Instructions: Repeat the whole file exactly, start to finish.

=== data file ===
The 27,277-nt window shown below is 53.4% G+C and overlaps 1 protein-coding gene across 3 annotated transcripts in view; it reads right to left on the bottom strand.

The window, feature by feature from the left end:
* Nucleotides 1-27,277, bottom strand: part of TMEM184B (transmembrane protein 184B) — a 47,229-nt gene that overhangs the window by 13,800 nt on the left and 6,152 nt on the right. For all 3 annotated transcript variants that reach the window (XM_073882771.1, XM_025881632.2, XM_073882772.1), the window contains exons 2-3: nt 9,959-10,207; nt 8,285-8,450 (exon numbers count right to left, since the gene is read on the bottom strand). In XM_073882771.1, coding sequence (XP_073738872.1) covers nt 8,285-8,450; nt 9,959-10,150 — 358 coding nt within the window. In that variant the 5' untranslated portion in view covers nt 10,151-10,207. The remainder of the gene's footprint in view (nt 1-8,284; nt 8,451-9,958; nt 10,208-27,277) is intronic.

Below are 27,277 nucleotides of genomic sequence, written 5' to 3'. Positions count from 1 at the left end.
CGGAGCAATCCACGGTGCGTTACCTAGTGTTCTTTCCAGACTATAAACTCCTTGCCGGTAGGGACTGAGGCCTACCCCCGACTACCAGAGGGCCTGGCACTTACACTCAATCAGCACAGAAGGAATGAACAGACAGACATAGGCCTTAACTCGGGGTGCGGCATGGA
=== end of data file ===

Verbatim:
The 27,277-nt window shown below is 53.4% G+C and overlaps 1 protein-coding gene across 3 annotated transcripts in view; it reads right to left on the bottom strand.

The window, feature by feature from the left end:
* Nucleotides 1-27,277, bottom strand: part of TMEM184B (transmembrane protein 184B) — a 47,229-nt gene that overhangs the window by 13,800 nt on the left and 6,152 nt on the right. For all 3 annotated transcript variants that reach the window (XM_073882771.1, XM_025881632.2, XM_073882772.1), the window contains exons 2-3: nt 9,959-10,207; nt 8,285-8,450 (exon numbers count right to left, since the gene is read on the bottom strand). In XM_073882771.1, coding sequence (XP_073738872.1) covers nt 8,285-8,450; nt 9,959-10,150 — 358 coding nt within the window. In that variant the 5' untranslated portion in view covers nt 10,151-10,207. The remainder of the gene's footprint in view (nt 1-8,284; nt 8,451-9,958; nt 10,208-27,277) is intronic.

Below are 27,277 nucleotides of genomic sequence, written 5' to 3'. Positions count from 1 at the left end.
CGGAGCAATCCACGGTGCGTTACCTAGTGTTCTTTCCAGACTATAAACTCCTTGCCGGTAGGGACTGAGGCCTACCCCCGACTACCAGAGGGCCTGGCACTTACACTCAATCAGCACAGAAGGAATGAACAGACAGACATAGGCCTTAACTCGGGGTGCGGCATGGA